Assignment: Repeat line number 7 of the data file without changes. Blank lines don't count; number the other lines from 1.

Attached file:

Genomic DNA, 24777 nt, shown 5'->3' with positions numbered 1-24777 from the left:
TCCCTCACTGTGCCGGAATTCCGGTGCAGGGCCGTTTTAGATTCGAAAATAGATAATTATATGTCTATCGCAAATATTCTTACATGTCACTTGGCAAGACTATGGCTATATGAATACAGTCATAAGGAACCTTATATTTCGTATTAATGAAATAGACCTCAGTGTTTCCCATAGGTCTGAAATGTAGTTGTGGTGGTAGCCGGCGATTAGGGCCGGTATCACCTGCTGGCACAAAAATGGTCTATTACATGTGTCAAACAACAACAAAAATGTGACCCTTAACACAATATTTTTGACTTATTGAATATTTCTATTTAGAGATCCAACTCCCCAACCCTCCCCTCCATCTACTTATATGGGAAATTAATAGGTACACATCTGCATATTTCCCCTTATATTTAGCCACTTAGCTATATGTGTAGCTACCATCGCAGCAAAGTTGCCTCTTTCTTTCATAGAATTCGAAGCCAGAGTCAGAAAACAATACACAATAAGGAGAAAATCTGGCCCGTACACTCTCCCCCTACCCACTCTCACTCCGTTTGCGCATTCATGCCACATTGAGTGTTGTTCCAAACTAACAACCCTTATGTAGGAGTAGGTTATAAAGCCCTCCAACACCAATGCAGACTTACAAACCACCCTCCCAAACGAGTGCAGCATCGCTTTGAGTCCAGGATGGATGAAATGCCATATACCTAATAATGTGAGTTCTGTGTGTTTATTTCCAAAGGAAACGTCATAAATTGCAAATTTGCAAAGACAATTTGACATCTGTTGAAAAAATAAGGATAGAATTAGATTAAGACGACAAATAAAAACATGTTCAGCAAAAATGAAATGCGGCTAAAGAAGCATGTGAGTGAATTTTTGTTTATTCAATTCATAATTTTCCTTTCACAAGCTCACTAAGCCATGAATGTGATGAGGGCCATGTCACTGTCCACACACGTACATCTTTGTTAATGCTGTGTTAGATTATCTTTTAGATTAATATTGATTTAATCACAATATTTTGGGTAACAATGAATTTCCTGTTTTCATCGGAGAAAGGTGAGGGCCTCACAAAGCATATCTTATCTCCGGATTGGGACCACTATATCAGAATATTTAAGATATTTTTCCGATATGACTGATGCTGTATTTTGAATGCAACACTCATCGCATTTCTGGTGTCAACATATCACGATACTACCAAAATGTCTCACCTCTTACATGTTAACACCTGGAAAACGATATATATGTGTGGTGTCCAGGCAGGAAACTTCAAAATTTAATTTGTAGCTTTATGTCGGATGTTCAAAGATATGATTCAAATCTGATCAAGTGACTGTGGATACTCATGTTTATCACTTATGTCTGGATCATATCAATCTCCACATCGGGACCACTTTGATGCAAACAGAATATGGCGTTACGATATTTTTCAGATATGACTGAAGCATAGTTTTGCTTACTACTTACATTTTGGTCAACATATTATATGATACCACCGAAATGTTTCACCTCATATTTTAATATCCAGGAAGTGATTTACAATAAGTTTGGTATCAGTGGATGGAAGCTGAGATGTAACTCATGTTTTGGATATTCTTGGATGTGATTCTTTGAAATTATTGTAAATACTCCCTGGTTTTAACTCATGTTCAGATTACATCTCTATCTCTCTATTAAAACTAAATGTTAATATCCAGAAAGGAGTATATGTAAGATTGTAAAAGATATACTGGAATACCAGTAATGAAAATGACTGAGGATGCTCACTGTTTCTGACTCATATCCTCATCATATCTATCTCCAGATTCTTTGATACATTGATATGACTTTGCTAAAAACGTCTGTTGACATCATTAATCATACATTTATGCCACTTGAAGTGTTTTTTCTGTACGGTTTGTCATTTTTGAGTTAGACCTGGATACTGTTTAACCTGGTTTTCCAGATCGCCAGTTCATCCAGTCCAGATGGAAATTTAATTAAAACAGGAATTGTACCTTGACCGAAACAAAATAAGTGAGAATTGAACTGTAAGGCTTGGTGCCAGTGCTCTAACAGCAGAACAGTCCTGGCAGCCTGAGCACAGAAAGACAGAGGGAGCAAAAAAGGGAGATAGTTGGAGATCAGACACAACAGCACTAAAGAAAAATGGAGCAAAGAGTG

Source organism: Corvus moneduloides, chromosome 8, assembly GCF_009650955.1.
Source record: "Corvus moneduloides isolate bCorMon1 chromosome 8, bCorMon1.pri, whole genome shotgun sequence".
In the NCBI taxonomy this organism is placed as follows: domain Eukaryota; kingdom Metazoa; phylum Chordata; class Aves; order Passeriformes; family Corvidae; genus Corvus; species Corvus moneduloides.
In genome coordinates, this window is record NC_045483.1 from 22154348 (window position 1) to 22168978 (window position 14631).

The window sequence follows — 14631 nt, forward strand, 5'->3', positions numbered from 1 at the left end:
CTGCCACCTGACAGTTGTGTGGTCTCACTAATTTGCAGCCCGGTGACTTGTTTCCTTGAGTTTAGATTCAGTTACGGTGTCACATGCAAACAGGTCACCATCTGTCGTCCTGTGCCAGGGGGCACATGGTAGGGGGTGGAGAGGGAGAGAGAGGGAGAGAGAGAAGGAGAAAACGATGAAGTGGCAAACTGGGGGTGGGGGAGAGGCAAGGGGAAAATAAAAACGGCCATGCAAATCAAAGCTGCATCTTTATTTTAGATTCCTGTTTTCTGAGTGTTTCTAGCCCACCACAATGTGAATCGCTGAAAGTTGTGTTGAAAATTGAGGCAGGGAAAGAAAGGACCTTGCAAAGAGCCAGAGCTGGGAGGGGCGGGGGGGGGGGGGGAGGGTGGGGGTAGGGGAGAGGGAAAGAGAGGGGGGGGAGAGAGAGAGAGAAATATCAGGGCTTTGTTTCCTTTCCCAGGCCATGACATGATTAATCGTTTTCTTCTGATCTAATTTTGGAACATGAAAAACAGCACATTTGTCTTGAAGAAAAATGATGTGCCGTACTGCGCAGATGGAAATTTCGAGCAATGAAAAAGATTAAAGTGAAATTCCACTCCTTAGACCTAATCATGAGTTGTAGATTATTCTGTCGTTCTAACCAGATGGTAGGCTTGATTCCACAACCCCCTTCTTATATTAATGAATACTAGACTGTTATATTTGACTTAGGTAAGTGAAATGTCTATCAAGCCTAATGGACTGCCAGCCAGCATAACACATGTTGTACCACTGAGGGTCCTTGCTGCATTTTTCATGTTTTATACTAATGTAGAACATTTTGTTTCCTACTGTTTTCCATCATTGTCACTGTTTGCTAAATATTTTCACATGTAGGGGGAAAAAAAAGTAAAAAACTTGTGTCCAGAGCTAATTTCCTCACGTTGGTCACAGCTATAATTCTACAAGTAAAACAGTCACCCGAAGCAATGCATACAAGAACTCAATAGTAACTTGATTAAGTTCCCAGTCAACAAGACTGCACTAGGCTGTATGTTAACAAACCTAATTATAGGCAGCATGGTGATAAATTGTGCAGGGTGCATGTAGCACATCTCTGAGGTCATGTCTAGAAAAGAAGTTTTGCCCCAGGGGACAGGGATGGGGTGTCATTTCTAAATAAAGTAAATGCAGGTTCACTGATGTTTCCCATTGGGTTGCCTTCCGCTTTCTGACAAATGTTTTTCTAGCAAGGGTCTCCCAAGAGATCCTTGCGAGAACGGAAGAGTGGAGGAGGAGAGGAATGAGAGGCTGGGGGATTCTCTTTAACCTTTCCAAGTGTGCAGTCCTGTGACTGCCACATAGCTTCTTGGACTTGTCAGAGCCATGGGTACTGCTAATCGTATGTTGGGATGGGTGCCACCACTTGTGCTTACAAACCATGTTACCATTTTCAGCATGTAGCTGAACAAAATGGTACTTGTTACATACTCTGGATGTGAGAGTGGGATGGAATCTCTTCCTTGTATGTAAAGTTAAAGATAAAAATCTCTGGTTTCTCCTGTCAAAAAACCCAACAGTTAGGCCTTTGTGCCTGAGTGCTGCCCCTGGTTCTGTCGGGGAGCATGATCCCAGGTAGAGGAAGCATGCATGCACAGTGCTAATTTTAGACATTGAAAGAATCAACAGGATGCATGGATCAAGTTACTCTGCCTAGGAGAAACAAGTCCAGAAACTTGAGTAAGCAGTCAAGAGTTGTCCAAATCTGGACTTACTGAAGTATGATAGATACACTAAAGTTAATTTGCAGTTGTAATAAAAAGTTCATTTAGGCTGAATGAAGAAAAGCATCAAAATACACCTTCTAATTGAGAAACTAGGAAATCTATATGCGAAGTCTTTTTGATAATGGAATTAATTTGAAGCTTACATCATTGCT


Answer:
The window sequence follows — 14631 nt, forward strand, 5'->3', positions numbered from 1 at the left end: